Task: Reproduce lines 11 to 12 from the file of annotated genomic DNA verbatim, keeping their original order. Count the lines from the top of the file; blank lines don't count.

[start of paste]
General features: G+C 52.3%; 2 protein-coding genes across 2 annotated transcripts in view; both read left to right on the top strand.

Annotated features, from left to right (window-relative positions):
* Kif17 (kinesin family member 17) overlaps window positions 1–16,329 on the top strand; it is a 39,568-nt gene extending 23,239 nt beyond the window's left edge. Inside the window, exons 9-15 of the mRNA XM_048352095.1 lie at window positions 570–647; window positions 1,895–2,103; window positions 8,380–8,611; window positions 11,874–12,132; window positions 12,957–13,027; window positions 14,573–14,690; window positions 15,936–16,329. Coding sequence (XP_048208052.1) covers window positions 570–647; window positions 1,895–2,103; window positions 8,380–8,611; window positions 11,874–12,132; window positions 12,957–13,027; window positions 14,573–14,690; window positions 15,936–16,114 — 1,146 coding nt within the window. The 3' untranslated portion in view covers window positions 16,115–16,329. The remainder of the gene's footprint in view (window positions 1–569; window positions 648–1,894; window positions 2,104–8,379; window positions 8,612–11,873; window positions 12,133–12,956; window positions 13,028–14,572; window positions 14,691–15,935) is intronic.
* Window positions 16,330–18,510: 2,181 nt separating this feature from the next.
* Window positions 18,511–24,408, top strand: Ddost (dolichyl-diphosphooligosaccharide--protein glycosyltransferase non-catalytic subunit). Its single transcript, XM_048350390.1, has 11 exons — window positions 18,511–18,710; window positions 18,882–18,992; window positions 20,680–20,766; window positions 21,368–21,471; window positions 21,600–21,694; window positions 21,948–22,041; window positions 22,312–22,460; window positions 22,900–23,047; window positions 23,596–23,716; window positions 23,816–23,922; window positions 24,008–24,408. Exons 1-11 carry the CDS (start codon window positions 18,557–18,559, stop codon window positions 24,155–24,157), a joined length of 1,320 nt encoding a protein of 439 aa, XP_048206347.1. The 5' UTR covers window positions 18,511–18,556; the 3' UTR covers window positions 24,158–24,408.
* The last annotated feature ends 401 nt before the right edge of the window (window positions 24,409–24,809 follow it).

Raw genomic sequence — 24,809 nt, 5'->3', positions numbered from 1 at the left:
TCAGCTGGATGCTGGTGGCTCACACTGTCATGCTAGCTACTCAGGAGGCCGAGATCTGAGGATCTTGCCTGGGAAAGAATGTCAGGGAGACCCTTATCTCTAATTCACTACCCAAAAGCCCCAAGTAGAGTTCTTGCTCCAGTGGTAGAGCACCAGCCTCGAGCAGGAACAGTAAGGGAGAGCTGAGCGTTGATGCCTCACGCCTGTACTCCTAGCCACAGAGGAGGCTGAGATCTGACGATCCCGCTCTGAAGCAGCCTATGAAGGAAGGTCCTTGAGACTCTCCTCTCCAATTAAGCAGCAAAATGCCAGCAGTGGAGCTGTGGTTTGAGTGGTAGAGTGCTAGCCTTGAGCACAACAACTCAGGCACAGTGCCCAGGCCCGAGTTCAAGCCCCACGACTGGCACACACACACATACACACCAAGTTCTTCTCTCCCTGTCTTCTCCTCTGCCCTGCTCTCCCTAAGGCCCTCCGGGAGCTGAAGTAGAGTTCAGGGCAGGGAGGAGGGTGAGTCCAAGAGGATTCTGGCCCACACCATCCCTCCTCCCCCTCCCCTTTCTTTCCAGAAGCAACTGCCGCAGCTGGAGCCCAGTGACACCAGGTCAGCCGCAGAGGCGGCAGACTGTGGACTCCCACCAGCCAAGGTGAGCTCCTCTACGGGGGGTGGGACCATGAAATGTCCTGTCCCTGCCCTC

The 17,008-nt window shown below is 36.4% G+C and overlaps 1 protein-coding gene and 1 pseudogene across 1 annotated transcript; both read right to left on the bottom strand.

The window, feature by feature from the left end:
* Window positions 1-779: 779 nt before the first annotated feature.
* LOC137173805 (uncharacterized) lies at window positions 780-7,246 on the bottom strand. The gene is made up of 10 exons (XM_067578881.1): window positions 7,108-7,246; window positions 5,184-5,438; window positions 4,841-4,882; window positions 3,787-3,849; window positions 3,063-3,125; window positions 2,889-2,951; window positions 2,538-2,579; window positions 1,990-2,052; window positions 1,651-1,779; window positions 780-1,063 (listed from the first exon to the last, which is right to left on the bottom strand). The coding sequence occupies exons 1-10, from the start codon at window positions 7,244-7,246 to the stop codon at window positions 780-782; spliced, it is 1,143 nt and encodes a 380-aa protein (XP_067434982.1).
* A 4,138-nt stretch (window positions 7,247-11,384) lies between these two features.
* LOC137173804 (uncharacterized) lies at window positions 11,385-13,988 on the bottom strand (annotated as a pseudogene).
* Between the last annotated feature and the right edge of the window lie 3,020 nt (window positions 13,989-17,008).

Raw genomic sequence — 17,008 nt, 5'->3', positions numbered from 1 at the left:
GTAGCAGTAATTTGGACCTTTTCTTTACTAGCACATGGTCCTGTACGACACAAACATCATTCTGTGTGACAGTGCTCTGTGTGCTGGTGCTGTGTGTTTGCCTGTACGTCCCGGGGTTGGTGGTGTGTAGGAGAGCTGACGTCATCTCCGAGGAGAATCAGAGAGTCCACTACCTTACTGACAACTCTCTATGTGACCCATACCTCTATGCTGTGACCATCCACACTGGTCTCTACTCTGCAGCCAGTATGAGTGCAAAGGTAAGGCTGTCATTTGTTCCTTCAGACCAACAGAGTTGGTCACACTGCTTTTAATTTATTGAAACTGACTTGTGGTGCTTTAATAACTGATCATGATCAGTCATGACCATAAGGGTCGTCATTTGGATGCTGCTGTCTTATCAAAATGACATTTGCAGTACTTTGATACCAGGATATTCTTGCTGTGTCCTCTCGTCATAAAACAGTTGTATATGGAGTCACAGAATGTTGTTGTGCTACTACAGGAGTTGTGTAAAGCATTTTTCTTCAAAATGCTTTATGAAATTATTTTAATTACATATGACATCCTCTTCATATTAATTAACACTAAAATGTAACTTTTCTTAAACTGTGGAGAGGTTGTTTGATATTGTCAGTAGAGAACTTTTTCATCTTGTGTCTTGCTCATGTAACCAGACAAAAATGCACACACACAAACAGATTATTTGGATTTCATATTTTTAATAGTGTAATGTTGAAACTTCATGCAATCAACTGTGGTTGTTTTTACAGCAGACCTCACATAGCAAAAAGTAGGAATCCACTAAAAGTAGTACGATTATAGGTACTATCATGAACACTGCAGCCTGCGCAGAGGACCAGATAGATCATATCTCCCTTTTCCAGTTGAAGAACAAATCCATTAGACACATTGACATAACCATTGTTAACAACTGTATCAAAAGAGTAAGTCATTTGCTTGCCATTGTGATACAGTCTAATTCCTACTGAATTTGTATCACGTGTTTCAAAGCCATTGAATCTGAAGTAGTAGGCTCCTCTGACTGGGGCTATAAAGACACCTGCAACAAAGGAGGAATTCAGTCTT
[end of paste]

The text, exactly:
* Window positions 1-779: 779 nt before the first annotated feature.
* LOC137173805 (uncharacterized) lies at window positions 780-7,246 on the bottom strand. The gene is made up of 10 exons (XM_067578881.1): window positions 7,108-7,246; window positions 5,184-5,438; window positions 4,841-4,882; window positions 3,787-3,849; window positions 3,063-3,125; window positions 2,889-2,951; window positions 2,538-2,579; window positions 1,990-2,052; window positions 1,651-1,779; window positions 780-1,063 (listed from the first exon to the last, which is right to left on the bottom strand). The coding sequence occupies exons 1-10, from the start codon at window positions 7,244-7,246 to the stop codon at window positions 780-782; spliced, it is 1,143 nt and encodes a 380-aa protein (XP_067434982.1).